When Google founders Larry Page and Sergey Brin took the company public more than a year ago, they promised in a letter to shareholders to use 1% of the company's equity and profits for philanthropy. The hope: giving by Google would eventually "eclipse Google itself in terms of overall world impact," the executives wrote.
On October 11, Sheryl Sandberg, Google's vice-president of global online sales and operations, unveiled plans for Google's philanthropic empire in a posting on the company's blog. With an initial endowment of $90 million, the new foundation puts Google on track to rank alongside the biggest U.S. corporate givers, many of which have been around a lot longer.
And while many corporate philanthropists pursue traditional causes such as education, Google is focusing its philanthropic efforts on alleviating world poverty and addressing environmental problems.
BusinessWeek Staff Editor Jessi Hempel recently spoke with Sandberg about Google's plans. Edited excerpts of the conversation follow:
Can you explain how Google.org works?
The foundation will be one part. We expect to do some investing in social entrepreneurs, either with for-profit companies or nonprofit companies.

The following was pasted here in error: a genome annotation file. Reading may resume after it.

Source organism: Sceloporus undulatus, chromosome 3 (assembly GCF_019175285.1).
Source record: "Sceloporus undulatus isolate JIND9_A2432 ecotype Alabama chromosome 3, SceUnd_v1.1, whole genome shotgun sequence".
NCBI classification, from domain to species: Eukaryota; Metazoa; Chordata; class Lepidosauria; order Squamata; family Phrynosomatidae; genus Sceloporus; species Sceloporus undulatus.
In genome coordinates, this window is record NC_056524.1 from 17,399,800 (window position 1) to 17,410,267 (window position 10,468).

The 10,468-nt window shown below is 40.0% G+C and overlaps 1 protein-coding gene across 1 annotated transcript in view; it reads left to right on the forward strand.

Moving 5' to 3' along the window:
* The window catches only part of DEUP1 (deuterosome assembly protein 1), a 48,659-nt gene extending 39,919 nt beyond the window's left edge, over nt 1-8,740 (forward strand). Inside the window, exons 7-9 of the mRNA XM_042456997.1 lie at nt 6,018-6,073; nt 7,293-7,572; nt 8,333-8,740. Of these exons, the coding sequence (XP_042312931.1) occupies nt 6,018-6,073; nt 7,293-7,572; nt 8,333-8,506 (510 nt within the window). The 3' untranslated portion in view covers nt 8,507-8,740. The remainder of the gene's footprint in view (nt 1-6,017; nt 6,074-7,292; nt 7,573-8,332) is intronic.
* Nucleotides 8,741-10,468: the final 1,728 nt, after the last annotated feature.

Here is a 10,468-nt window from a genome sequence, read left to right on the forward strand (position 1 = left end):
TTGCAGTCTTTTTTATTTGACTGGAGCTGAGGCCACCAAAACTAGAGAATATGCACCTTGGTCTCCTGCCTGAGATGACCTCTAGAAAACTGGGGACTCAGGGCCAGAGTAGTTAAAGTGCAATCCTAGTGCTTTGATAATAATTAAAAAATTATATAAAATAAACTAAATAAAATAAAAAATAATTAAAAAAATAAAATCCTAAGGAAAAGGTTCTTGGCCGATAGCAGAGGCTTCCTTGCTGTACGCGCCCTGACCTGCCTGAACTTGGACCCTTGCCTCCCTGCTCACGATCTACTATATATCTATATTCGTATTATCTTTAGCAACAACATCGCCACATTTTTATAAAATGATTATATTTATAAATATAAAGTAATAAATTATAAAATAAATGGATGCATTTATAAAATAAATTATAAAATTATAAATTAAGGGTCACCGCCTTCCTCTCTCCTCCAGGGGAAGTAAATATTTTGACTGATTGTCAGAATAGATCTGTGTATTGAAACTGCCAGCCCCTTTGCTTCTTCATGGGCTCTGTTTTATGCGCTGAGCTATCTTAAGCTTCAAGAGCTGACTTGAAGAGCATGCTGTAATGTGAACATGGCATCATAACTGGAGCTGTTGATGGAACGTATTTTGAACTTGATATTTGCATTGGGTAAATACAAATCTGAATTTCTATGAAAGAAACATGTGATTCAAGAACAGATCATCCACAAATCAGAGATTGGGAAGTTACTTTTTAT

There are individual entrepreneurs doing great work. There are social-venture funds, for-profit venture funds -- all of these things are having an impact. We're giving ourselves the flexibility to follow any of these approaches.
We are going to take 1% of our equity and profits, and we are going to do philanthropic work with it. This is part of the DNA of Google, and it's part of what you are investing in.
So shareholders should have known they were investing partially in philanthropy?
They did know they were investing in this. We think it's important not just for the world, but for our company. Efforts like this and thinking out of the box are part of what make Google special and what drives us to have the innovation, which is what shareholders are buying when they purchase our stock.
We're interested in fighting poverty in the real global sense of the word, the 4 billion people living on less than $4 a day. We're interested in anything that will help us make a difference over time.
[Excerpt of article by Jessi Hempel in BusinessWeek]